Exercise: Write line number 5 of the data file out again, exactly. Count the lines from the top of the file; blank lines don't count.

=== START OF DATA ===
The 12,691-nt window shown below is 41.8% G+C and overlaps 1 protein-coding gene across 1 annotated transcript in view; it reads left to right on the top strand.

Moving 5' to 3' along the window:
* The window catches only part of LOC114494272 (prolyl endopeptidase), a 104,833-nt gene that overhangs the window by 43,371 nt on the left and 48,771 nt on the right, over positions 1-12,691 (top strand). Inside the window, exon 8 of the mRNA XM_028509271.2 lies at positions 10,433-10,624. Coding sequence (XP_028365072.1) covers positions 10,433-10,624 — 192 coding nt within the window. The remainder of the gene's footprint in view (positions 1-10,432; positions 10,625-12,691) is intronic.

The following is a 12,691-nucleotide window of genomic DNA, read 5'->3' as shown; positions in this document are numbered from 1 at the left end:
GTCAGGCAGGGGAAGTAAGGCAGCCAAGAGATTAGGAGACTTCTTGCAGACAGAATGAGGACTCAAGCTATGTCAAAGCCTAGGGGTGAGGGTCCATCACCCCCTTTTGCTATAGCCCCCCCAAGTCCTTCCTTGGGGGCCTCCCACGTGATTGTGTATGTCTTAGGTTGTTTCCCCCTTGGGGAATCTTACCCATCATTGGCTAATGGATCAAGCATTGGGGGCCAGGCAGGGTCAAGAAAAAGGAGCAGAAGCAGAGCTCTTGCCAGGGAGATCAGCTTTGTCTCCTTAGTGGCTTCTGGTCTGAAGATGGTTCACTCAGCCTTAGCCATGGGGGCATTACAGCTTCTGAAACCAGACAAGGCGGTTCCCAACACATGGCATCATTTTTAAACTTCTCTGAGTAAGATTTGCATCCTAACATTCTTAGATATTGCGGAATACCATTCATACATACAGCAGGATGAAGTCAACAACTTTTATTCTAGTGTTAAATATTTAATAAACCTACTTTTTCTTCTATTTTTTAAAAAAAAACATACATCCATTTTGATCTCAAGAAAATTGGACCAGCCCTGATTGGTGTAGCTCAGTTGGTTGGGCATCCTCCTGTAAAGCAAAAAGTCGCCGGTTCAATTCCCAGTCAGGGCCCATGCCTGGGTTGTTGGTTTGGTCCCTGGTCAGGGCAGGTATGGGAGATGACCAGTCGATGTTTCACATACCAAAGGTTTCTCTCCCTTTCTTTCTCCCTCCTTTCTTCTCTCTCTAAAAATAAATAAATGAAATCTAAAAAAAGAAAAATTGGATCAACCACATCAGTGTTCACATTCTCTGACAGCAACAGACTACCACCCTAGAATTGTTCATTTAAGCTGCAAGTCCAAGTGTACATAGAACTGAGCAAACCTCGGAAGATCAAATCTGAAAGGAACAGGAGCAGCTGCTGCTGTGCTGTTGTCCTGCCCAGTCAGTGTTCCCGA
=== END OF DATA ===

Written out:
GTCAGGCAGGGGAAGTAAGGCAGCCAAGAGATTAGGAGACTTCTTGCAGACAGAATGAGGACTCAAGCTATGTCAAAGCCTAGGGGTGAGGGTCCATCACCCCCTTTTGCTATAGCCCCCCCAAGTCCTTCCTTGGGGGCCTCCCACGTGATTGTGTATGTCTTAGGTTGTTTCCCCCTTGGGGAATCTTACCCATCATTGGCTAATGGATCAAGCATTGGGGGCCAGGCAGGGTCAAGAAAAAGGAGCAGAAGCAGAGCTCTTGCCAGGGAGATCAGCTTTGTCTCCTTAGTGGCTTCTGGTCTGAAGATGGTTCACTCAGCCTTAGCCATGGGGGCATTACAGCTTCTGAAACCAGACAAGGCGGTTCCCAACACATGGCATCATTTTTAAACTTCTCTGAGTAAGATTTGCATCCTAACATTCTTAGATATTGCGGAATACCATTCATACATACAGCAGGATGAAGTCAACAACTTTTATTCTAGTGTTAAATATTTAATAAACCTACTTTTTCTTCTATTTTTTAAAAAAAAACATACATCCATTTTGATCTCAAGAAAATTGGACCAGCCCTGATTGGTGTAGCTCAGTTGGTTGGGCATCCTCCTGTAAAGCAAAAAGTCGCCGGTTCAATTCCCAGTCAGGGCCCATGCCTGGGTTGTTGGTTTGGTCCCTGGTCAGGGCAGGTATGGGAGATGACCAGTCGATGTTTCACATACCAAAGGTTTCTCTCCCTTTCTTTCTCCCTCCTTTCTTCTCTCTCTAAAAATAAATAAATGAAATCTAAAAAAAGAAAAATTGGATCAACCACATCAGTGTTCACATTCTCTGACAGCAACAGACTACCACCCTAGAATTGTTCATTTAAGCTGCAAGTCCAAGTGTACATAGAACTGAGCAAACCTCGGAAGATCAAATCTGAAAGGAACAGGAGCAGCTGCTGCTGTGCTGTTGTCCTGCCCAGTCAGTGTTCCCGA